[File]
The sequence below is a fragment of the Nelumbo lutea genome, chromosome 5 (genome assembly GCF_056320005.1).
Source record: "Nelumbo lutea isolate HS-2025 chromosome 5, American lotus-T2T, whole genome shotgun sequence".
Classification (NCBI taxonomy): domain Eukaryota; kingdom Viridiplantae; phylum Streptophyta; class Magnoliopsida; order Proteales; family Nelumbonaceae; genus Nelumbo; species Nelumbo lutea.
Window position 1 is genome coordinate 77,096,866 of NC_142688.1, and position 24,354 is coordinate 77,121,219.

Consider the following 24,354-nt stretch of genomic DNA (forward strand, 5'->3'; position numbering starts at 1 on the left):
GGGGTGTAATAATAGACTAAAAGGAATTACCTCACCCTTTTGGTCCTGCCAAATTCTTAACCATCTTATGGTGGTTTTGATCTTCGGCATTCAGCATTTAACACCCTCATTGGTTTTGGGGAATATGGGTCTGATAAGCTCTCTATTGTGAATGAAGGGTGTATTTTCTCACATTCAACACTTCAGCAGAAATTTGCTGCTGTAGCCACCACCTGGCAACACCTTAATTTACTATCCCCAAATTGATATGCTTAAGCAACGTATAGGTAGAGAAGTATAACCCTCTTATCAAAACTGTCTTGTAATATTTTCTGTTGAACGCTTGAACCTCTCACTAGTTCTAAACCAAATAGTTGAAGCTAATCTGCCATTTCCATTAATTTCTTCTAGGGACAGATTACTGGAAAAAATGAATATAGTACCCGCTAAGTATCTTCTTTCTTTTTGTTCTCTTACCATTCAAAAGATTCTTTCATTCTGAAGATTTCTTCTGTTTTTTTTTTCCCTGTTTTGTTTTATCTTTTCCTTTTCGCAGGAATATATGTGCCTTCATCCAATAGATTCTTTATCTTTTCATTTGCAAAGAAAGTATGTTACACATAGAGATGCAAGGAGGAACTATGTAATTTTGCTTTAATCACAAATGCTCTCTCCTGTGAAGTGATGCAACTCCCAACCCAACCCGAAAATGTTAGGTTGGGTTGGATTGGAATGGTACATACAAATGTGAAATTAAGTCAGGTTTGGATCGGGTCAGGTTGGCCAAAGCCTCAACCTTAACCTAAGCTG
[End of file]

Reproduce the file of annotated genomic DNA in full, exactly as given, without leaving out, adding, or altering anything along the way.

The sequence below is a fragment of the Nelumbo lutea genome, chromosome 5 (genome assembly GCF_056320005.1).
Source record: "Nelumbo lutea isolate HS-2025 chromosome 5, American lotus-T2T, whole genome shotgun sequence".
Classification (NCBI taxonomy): domain Eukaryota; kingdom Viridiplantae; phylum Streptophyta; class Magnoliopsida; order Proteales; family Nelumbonaceae; genus Nelumbo; species Nelumbo lutea.
Window position 1 is genome coordinate 77,096,866 of NC_142688.1, and position 24,354 is coordinate 77,121,219.

Consider the following 24,354-nt stretch of genomic DNA (forward strand, 5'->3'; position numbering starts at 1 on the left):
GGGGTGTAATAATAGACTAAAAGGAATTACCTCACCCTTTTGGTCCTGCCAAATTCTTAACCATCTTATGGTGGTTTTGATCTTCGGCATTCAGCATTTAACACCCTCATTGGTTTTGGGGAATATGGGTCTGATAAGCTCTCTATTGTGAATGAAGGGTGTATTTTCTCACATTCAACACTTCAGCAGAAATTTGCTGCTGTAGCCACCACCTGGCAACACCTTAATTTACTATCCCCAAATTGATATGCTTAAGCAACGTATAGGTAGAGAAGTATAACCCTCTTATCAAAACTGTCTTGTAATATTTTCTGTTGAACGCTTGAACCTCTCACTAGTTCTAAACCAAATAGTTGAAGCTAATCTGCCATTTCCATTAATTTCTTCTAGGGACAGATTACTGGAAAAAATGAATATAGTACCCGCTAAGTATCTTCTTTCTTTTTGTTCTCTTACCATTCAAAAGATTCTTTCATTCTGAAGATTTCTTCTGTTTTTTTTTTCCCTGTTTTGTTTTATCTTTTCCTTTTCGCAGGAATATATGTGCCTTCATCCAATAGATTCTTTATCTTTTCATTTGCAAAGAAAGTATGTTACACATAGAGATGCAAGGAGGAACTATGTAATTTTGCTTTAATCACAAATGCTCTCTCCTGTGAAGTGATGCAACTCCCAACCCAACCCGAAAATGTTAGGTTGGGTTGGATTGGAATGGTACATACAAATGTGAAATTAAGTCAGGTTTGGATCGGGTCAGGTTGGCCAAAGCCTCAACCTTAACCTAAGCTG